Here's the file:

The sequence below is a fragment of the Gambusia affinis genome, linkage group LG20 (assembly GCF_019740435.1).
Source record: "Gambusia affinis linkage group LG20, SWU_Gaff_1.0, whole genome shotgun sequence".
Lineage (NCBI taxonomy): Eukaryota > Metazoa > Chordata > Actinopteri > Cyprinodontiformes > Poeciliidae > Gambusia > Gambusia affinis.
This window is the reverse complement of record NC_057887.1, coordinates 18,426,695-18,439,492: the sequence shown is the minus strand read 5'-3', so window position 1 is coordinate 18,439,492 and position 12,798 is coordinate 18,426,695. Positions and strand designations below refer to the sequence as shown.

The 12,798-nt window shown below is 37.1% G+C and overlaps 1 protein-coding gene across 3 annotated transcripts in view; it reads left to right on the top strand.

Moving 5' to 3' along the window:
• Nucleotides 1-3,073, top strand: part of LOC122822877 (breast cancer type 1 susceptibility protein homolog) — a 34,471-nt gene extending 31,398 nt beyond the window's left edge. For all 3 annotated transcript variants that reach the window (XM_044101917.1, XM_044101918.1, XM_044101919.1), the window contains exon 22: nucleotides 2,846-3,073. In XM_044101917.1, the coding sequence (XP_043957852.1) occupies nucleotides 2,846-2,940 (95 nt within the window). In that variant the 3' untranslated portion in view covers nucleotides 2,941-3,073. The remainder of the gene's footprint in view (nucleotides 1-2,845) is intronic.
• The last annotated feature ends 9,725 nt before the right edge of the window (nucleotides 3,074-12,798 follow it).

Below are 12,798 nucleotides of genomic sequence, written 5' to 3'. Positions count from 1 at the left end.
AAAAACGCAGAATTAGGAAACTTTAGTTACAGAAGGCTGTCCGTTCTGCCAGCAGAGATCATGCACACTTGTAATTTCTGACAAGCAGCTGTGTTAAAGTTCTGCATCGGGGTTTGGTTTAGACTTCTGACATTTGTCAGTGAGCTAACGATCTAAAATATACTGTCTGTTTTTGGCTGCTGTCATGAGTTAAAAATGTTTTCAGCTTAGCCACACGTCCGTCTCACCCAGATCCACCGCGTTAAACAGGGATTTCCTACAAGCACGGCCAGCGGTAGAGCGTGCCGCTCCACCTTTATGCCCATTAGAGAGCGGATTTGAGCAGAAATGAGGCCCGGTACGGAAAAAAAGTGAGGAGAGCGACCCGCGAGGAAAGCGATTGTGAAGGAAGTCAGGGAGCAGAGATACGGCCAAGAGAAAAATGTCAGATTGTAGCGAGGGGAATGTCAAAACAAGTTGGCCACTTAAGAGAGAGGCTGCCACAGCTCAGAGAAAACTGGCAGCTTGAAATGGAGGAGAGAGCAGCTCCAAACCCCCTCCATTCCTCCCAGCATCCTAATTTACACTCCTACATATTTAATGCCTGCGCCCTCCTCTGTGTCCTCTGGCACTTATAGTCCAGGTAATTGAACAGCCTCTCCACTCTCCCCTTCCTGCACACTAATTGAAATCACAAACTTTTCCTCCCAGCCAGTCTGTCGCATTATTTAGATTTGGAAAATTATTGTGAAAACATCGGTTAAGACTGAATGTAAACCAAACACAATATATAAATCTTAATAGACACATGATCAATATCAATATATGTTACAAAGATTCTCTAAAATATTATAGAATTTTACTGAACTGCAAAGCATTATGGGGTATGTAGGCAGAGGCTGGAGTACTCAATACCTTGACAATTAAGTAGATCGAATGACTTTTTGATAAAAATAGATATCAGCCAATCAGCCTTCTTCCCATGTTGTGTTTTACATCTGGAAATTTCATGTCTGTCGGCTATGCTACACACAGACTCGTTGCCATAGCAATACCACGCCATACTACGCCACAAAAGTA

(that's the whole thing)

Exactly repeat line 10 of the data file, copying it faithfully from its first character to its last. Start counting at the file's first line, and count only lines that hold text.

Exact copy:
AAAAACGCAGAATTAGGAAACTTTAGTTACAGAAGGCTGTCCGTTCTGCCAGCAGAGATCATGCACACTTGTAATTTCTGACAAGCAGCTGTGTTAAAGTTCTGCATCGGGGTTTGGTTTAGACTTCTGACATTTGTCAGTGAGCTAACGATCTAAAATATACTGTCTGTTTTTGGCTGCTGTCATGAGTTAAAAATGTTTTCAGCTTAGCCACACGTCCGTCTCACCCAGATCCACCGCGTTAAACAGGGATTTCCTACAAGCACGGCCAGCGGTAGAGCGTGCCGCTCCACCTTTATGCCCATTAGAGAGCGGATTTGAGCAGAAATGAGGCCCGGTACGGAAAAAAAGTGAGGAGAGCGACCCGCGAGGAAAGCGATTGTGAAGGAAGTCAGGGAGCAGAGATACGGCCAAGAGAAAAATGTCAGATTGTAGCGAGGGGAATGTCAAAACAAGTTGGCCACTTAAGAGAGAGGCTGCCACAGCTCAGAGAAAACTGGCAGCTTGAAATGGAGGAGAGAGCAGCTCCAAACCCCCTCCATTCCTCCCAGCATCCTAATTTACACTCCTACATATTTAATGCCTGCGCCCTCCTCTGTGTCCTCTGGCACTTATAGTCCAGGTAATTGAACAGCCTCTCCACTCTCCCCTTCCTGCACACTAATTGAAATCACAAACTTTTCCTCCCAGCCAGTCTGTCGCATTATTTAGATTTGGAAAATTATTGTGAAAACATCGGTTAAGACTGAATGTAAACCAAACACAATATATAAATCTTAATAGACACATGATCAATATCAATATATGTTACAAAGATTCTCTAAAATATTATAGAATTTTACTGAACTGCAAAGCATTATGGGGTATGTAGGCAGAGGCTGGAGTACTCAATACCTTGACAATTAAGTAGATCGAATGACTTTTTGATAAAAATAGATATCAGCCAATCAGCCTTCTTCCCATGTTGTGTTTTACATCTGGAAATTTCATGTCTGTCGGCTATGCTACACACAGACTCGTTGCCATAGCAATACCACGCCATACTACGCCACAAAAGTA